Nomo, the digital telecom operator, attracts ex-Nextel

Nomo, the digital telecom operator, attracts ex-Nextel

Digital operator founded by ex-Stone group has already raised BRL 17.5 million since the foundation of the startup

Nomo, a Brazilian startup founded two years ago by an ex-Stone group that dreamed of building a digital telecom operator, has just attracted two industry references. In an extension of the BRL 15 million round that it had already raised with Iporanga Ventures and names like Eli Horn and Guilherme Weege (Malwee), the company raised another BRL 1.5 million.

The amount changes little Nomo’s cash, which still held 60% of the round’s capital, but helped bring in Roberto Rittes, the executive who turned Nextel around and sold it to Claro for R$3.5 billion, and Yann Schuermans, who was one of the main names of Circles.Life — the Singapore digital telecom operator became the benchmark and received investments from funds such as Warburg Pincus and Sequoia.

“We left the tech area of ​​the financial market to innovate in telecom, a business that suffers from a lot of churn and complaints”, said Henrique Garrido, the young founder and CEO of Nomo. Inspired by the fintechs that disrupted the banking world, the startup wants to do the same with the cell phone account, improving the experience (and the traumas) of consumers who deal with traditional operators.

If payment institutions such as Nubank and fintechs C6 and Neon helped change the experience of customers with their digital accounts, Nomo is a digital operator that intends to replace traditional companies such as Vivo, Claro and TIM, says Garrido.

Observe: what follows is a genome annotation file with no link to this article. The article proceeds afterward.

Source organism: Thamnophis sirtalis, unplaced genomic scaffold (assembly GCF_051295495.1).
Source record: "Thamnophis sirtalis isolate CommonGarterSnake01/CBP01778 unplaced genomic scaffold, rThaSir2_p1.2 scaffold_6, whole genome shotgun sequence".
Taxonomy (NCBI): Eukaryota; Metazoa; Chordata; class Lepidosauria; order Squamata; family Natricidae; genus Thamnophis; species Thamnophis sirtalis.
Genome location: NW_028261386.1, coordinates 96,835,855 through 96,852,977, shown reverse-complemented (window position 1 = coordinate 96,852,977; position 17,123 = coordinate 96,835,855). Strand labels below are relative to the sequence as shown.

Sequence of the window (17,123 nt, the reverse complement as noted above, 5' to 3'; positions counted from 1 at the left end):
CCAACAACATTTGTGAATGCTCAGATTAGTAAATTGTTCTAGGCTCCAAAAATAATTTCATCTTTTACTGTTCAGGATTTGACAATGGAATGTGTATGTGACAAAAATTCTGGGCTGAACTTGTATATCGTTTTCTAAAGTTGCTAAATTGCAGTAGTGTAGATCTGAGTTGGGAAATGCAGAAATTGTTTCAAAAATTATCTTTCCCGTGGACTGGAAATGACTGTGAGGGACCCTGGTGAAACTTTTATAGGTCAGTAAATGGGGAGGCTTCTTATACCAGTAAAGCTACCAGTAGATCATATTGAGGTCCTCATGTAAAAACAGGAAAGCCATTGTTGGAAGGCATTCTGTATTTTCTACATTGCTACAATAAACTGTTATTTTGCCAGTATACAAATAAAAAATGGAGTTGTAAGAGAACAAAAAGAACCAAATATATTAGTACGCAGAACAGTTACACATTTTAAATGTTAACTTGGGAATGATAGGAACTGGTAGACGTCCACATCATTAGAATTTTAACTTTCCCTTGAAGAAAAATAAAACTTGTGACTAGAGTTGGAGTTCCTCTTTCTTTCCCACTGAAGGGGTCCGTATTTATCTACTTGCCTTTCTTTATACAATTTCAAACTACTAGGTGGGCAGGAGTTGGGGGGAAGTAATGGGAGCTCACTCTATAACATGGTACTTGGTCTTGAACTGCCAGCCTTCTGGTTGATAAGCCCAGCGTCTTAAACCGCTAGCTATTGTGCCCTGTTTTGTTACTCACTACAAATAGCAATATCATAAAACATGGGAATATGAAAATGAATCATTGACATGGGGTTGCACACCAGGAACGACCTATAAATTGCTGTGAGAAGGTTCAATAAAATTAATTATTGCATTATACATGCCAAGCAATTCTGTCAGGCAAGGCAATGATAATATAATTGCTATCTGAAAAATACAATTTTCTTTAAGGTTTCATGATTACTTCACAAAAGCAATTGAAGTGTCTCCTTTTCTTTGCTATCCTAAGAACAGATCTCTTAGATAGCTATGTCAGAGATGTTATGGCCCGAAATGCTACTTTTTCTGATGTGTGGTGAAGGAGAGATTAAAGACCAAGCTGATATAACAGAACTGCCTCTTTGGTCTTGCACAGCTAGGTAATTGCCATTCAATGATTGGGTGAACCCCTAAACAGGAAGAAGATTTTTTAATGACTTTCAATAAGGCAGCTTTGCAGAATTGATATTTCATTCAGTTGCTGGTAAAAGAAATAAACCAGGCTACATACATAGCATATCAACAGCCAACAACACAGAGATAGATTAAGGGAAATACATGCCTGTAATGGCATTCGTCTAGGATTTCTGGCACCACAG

With an application, consumers can handle their cell phone account more easily, eliminating the bureaucracy of paying a bill every month. With the technology developed by Nomo, the cell phone account started to be paid like Netflix, charged monthly on the credit card.

According to Garrido, the consumers’ reception indicates that Nomo is on the right path. While traditional operators manage to present an NPS below 10, in the digital operator the customer satisfaction metric is above 80. At Circles.Life, a reference in this industry, the NPS is closer to 50%.

Nomo is still very small, with a few thousand customers — in Brazil, there are more than 220 million chips, which gives an idea of ​​the size of the market —, but it is betting on the customer experience to grow. “We grew 40% a month and 35% of our sales come from referrals”, stated Garrido, highlighting the power of word-of-mouth advertising in reducing the cost of acquiring customers.

To offer the service to customers, Nomo uses third-party infrastructure, in a commitment to the infrastructure neutrality model. Telecall, Vivo’s representative, is the partner that grants the use of antennas and towers to the startup. In terms of expansion, Nomo focuses its attention on the Southeast, the region with 80% of customers and, not surprisingly, where Vivo’s best signal is located. The startup has about 15,000 people on the waiting list.

In addition to the consumer-oriented operation, Nomo is preparing a BtoB vertical to take advantage of the technology it built — such as its own payment system — to offer to other telecom operators, such as regional broadband providers. The new vertical was inspired by Circles.Life, a digital operator that built a powerful area of ​​“technology for telecoms as a service”.

Nomo also wants to make a bigger round in 2023, possibly in the first half, to accelerate business growth.

Source: Pipeline Value

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